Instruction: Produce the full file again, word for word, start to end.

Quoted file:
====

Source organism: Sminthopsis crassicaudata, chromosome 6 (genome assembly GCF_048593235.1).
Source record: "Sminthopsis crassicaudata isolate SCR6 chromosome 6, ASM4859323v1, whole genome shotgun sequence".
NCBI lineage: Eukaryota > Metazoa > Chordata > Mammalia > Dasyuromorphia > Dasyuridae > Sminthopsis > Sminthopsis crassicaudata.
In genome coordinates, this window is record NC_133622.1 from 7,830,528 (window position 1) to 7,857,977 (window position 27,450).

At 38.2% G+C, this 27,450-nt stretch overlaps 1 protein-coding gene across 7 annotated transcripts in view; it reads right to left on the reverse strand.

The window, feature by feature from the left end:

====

Source organism: Sminthopsis crassicaudata, chromosome 6 (genome assembly GCF_048593235.1).
Source record: "Sminthopsis crassicaudata isolate SCR6 chromosome 6, ASM4859323v1, whole genome shotgun sequence".
NCBI lineage: Eukaryota > Metazoa > Chordata > Mammalia > Dasyuromorphia > Dasyuridae > Sminthopsis > Sminthopsis crassicaudata.
In genome coordinates, this window is record NC_133622.1 from 7,830,528 (window position 1) to 7,857,977 (window position 27,450).

At 38.2% G+C, this 27,450-nt stretch overlaps 1 protein-coding gene across 7 annotated transcripts in view; it reads right to left on the reverse strand.

The window, feature by feature from the left end: